Jim Kouri
Sabotage: Labor's weapon of choice and opportunity?
By Jim Kouri
May 25, 2012

Radical activist groups and labor unions associated with President Barack Obama have launched a campaign of economic sabotage. Mortgage and student loan strikes, crippling bank boycotts, intimidation, and who knows what else are all on the agenda. Unfortunately at times the sabotage takes the form of violence using explosives or arson to destroy "evil capitalism."

The idea of leftist labor leaders using sabotage to achieve their objectives isn't new. Leon Trotsky supported the use of sabotage and terrorism to advance so-called social justice. Decades before an ice-axe found its way into his skull, Trotsky argued in Dictatorship vs. Democracy that Communists who reject "terrorism in principle" weren't bona fide Communists.

Sabotage, like any other weapon, offers its user an amplification and extension of his own strength, both to harm others and defend himself. Sabotage has the additional appeal of destroying much evidence of itself, and is usually hard to prove.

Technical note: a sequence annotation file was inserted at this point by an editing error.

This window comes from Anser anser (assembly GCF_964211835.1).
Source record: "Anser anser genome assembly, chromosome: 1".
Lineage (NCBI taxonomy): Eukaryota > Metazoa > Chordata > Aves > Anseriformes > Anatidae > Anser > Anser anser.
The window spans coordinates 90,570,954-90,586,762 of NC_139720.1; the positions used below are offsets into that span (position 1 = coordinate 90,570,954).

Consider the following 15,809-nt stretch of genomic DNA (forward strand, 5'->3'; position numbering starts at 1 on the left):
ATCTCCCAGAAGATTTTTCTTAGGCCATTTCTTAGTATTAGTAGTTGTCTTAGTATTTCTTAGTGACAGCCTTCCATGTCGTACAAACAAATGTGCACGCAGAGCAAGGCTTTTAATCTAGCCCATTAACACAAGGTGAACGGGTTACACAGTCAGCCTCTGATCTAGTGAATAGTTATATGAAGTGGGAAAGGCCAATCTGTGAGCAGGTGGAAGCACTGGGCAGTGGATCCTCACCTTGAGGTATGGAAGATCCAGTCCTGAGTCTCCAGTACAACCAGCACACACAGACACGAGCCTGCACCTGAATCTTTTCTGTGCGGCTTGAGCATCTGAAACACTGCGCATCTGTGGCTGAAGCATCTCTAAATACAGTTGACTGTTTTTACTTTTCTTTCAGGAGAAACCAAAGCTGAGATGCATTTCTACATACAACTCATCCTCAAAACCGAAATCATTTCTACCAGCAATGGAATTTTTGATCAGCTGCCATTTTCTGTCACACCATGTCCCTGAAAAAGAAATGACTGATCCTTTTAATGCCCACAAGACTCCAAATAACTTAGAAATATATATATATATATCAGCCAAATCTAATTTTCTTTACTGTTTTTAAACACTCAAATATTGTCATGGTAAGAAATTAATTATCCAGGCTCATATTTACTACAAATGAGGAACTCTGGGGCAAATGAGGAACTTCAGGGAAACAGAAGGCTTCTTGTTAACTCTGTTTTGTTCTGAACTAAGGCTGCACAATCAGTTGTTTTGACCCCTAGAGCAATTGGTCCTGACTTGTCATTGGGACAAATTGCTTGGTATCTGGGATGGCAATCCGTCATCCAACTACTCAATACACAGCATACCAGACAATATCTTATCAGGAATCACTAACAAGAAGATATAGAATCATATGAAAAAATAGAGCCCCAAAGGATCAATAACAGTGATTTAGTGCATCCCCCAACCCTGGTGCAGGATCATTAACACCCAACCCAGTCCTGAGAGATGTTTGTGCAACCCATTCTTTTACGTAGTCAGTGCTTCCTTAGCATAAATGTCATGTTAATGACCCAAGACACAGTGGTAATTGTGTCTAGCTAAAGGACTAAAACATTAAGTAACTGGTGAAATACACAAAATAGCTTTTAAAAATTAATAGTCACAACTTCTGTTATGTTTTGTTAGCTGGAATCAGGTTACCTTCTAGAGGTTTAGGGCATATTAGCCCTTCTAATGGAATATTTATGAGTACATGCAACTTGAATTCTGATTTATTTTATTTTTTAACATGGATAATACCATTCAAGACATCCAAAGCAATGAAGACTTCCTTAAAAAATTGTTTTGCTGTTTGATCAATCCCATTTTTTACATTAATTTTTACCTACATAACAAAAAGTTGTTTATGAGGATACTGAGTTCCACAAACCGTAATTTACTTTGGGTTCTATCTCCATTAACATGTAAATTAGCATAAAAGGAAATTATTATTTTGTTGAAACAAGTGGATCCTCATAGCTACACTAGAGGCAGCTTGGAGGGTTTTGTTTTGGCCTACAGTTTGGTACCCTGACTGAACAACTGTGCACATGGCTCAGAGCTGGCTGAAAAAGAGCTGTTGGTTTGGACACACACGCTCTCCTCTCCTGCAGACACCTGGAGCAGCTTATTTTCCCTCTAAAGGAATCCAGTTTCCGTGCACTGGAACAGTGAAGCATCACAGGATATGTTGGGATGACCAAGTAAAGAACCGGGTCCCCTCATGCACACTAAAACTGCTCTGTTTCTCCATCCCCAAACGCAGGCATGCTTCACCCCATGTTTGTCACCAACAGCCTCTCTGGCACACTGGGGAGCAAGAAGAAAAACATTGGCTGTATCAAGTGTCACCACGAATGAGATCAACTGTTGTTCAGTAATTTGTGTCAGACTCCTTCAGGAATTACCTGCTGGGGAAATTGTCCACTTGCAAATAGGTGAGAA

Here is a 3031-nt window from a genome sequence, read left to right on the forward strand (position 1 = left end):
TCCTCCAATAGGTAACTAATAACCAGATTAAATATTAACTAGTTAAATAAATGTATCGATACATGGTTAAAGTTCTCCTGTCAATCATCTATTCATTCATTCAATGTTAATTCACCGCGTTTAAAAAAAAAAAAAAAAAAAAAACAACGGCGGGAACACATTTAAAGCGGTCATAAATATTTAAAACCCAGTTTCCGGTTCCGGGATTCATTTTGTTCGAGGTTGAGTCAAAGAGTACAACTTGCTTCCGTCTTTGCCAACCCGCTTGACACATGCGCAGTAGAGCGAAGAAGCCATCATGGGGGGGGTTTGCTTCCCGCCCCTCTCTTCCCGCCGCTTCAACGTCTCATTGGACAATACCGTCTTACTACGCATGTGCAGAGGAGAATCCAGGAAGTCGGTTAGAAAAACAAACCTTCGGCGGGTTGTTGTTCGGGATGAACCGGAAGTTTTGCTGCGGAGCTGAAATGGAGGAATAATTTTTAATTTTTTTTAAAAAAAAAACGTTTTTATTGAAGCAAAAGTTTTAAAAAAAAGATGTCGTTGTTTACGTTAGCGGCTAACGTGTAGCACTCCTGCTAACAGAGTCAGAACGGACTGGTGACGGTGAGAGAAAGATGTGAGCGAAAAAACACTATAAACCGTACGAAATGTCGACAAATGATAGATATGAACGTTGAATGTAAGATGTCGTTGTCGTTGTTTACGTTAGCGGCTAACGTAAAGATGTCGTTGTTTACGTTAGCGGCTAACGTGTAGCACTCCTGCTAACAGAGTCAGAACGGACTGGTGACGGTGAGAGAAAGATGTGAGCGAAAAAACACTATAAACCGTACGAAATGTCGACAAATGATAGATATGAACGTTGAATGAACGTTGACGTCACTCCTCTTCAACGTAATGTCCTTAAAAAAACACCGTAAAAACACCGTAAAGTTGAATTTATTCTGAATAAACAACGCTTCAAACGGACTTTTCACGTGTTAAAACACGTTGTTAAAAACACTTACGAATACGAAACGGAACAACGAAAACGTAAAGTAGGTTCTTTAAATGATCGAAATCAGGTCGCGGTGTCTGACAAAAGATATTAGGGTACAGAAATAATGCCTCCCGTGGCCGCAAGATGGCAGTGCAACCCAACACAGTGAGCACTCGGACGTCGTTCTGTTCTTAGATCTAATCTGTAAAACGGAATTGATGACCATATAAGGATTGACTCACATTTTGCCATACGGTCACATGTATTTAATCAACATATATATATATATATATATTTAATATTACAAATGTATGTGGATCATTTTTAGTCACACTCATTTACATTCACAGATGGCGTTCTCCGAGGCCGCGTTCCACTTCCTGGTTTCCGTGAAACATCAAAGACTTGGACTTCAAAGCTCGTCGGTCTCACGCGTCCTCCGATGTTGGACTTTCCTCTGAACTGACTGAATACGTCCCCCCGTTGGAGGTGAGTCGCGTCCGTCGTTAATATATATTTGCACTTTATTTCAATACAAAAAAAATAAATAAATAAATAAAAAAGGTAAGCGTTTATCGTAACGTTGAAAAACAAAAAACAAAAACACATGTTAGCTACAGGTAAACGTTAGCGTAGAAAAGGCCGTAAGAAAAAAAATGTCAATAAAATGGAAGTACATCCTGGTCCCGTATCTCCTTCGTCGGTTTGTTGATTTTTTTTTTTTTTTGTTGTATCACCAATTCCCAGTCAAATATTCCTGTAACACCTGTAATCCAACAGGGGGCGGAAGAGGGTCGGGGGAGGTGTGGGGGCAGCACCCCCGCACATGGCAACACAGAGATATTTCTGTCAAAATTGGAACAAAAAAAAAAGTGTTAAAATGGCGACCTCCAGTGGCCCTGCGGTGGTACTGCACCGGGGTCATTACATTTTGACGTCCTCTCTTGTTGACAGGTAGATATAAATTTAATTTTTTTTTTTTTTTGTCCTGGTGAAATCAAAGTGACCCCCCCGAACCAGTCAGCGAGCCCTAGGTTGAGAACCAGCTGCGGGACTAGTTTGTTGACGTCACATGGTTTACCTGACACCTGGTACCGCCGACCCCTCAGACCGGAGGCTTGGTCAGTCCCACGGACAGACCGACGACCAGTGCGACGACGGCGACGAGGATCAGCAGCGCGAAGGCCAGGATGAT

Sabotage offers the indigenous malcontent or the alien subversive the widest selection of targets, the greatest opportunities for conversion, and the most efficient results of any weapon available to him. The saboteur need not be thought of as a wild-eyed, shabbily-dressed foreigner out to bomb buildings. The man who hesitates shooting a competitor might have no qualms about burning that man's place of business. Moreover, sabotage motivated by political or military objectives is usually planned only after the target has been assessed through industrial espionage and a detailed picture of vulnerabilities is obtained.

A saboteur may be anyone in an organization of the target industry, from a janitor in the machine shop to an administrative assistant in the executive suite, or even a top executive himself. He may work alone or be part of a well-organized group. Money may be his motive — money from a foreign power, from unscrupulous business competitors, even money from a union trying to break into the plant or industry, or to incite a strike.